In his four decades on the Princeton faculty, Ted Taylor earned the admiration of his students and colleagues for his cheerful nature and commitment to rigorous research. Even in retirement, he has continued to support and shape new generations of scientists by establishing the Edward and Virginia Taylor Professorship in Bioorganic Chemistry and the Edward C. Taylor Fellowships for third-year graduate students in chemistry. The fellowships allow Princeton to fund students for three years—a rarity in higher education—freeing them from the need to tie their research interests to grant support.
Scholarships and Fellowships
Faculty, alumni, and members of the University community gathered on April 5 to honor Edward C. "Ted" Taylor H10, the A. Barton Hepburn Professor in Organic Chemistry Emeritus, with a chemistry symposium, reception, and dinner. Professor Taylor recently strengthened teaching and research at Princeton by establishing the Edward and Virginia Taylor Professorship in Bioorganic Chemistry and the Edward C. Taylor Fellowships, which provide funding for third-year graduate students, a rarity in higher education.
Longtime Princeton faculty member Ted Taylor, the A. Barton Hepburn Professor of Organic Chemistry, Emeritus, has established the Edward C. Taylor Fellowships for graduate students in chemistry.
Matthew Kritz dreamed of coming to Princeton. He worked hard, got accepted, but worried that the expense might derail his dream. The University’s generous scholarship donors eliminated that concern. He is among the roughly 60 percent of undergraduates who are Princetonians thanks to financial aid, which is funded primarily by scholarship gifts.
Three months into his freshman year at Princeton, Charles Allen ’45 was in his dorm room, enjoying a radio broadcast of a football game between the New York Giants and the Brooklyn Dodgers. Suddenly it was interrupted by a news report: The Japanese had bombed Pearl Harbor. Stunned, he realized his life was about to change.
Soledad Mendoza ’16 is the first in her family to attend college. Jia Ning Cheng ’17 traveled halfway around the world to study here. Garrett Gosse ’16 has four college-bound siblings; his family’s resources must stretch to accommodate them all.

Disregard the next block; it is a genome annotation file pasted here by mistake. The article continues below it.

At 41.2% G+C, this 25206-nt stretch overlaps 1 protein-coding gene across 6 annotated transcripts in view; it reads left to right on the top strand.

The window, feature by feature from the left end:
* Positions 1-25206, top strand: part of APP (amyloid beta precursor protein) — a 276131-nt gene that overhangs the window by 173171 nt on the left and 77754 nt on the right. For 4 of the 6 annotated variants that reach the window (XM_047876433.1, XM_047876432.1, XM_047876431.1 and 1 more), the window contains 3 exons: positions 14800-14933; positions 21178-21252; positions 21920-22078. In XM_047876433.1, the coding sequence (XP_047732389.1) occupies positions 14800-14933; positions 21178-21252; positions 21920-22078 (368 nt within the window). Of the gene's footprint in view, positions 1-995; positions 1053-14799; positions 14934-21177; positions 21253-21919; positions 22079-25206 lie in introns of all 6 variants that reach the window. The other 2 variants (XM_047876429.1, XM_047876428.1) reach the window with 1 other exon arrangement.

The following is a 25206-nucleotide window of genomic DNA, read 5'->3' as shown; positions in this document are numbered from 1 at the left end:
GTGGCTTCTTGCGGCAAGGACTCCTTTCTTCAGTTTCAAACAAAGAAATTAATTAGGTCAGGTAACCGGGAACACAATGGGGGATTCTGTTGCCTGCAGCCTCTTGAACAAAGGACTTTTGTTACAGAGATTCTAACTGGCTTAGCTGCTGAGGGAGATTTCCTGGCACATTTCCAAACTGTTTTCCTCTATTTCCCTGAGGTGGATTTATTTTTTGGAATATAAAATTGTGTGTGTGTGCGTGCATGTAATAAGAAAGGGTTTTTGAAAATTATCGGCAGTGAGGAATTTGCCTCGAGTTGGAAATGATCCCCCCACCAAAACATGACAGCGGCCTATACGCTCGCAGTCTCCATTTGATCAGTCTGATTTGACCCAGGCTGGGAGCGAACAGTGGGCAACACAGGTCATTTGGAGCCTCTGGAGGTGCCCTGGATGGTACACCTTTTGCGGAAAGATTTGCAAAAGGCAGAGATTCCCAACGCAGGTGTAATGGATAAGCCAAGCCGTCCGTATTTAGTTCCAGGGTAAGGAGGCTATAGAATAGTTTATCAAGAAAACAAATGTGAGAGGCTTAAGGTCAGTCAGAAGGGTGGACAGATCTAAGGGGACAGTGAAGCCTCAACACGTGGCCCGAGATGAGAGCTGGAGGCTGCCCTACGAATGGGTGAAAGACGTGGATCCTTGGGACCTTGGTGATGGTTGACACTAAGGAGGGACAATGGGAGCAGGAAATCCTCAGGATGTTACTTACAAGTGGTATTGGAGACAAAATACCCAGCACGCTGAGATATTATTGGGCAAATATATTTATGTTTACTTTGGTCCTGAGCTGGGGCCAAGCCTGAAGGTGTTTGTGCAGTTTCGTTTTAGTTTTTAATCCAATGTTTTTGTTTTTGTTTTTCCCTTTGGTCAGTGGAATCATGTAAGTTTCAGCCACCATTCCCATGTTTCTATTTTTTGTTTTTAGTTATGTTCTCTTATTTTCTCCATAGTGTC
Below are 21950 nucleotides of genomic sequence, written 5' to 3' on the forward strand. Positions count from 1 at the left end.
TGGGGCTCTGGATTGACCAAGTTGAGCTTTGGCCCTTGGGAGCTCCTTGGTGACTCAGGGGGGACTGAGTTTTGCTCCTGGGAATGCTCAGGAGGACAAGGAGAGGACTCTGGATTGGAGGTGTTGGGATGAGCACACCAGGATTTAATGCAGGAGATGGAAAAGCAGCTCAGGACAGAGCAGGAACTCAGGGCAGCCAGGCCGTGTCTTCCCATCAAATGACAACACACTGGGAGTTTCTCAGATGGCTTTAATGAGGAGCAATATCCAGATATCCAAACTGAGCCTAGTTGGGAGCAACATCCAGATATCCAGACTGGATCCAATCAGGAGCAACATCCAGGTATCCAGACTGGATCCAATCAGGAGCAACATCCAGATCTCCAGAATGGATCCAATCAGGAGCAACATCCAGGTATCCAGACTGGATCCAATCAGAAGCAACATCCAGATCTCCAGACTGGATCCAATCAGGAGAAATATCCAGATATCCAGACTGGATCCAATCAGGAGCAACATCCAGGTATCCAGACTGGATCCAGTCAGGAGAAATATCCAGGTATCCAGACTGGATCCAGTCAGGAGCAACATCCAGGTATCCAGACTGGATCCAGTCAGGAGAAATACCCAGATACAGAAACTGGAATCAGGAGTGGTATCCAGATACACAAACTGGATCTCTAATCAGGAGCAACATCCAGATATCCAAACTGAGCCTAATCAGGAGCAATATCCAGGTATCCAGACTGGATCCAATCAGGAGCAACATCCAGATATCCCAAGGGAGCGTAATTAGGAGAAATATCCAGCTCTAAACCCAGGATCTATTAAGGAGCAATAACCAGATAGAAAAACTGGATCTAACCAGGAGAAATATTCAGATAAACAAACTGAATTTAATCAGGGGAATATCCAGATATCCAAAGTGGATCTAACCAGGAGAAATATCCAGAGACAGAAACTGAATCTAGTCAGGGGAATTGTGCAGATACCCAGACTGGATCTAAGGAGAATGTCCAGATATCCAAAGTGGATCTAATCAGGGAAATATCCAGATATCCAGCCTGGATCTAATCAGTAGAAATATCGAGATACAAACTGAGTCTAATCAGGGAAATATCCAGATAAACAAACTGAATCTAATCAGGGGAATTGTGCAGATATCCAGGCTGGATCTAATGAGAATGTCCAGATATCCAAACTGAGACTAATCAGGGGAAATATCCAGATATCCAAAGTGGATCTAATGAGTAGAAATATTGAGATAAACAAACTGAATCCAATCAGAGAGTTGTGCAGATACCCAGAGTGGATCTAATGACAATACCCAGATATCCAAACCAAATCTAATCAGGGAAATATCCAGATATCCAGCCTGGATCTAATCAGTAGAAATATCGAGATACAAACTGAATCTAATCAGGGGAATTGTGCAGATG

At Princeton, Adam Mastroianni ’14 explored every angle of his interests, from the witty to the wise. He pursued his passion of writing and performing comedy for fun, as well as conducted academic research on humor with an eminent social psychologist. Along the way, he earned numerous awards—including a Rhodes Scholarship—made lots of people laugh, and helped other students adjust to college.
The gifts made to Princeton through Annual Giving go directly into the University’s operating budget, to be used where they are needed most. Here are a few examples of the areas where gifts to Annual Giving have provided essential support to teaching and learning.
Brian Abel Ragen *87, a professor of English at Southern Illinois University Edwardsville for 25 years until his retirement in 2013, believes that rigorous study in the humanities benefits everyone, regardless of career path. To reinforce his commitment to education, he created two graduate fellowships in English at Princeton and named the University as a beneficiary in his will.
An unusual letter arrived on campus recently from the mother of a freshman: “I need to give back in some way,” wrote Kuntal Parikh, whose son, Agastya, receives scholarship support. “I do not have financial resources to contribute, but am more than willing to do anything else…absolutely anything, from filling envelopes to filing to making calls to making endless cups of Indian chai lattes or dinners or anything else that you can think of.”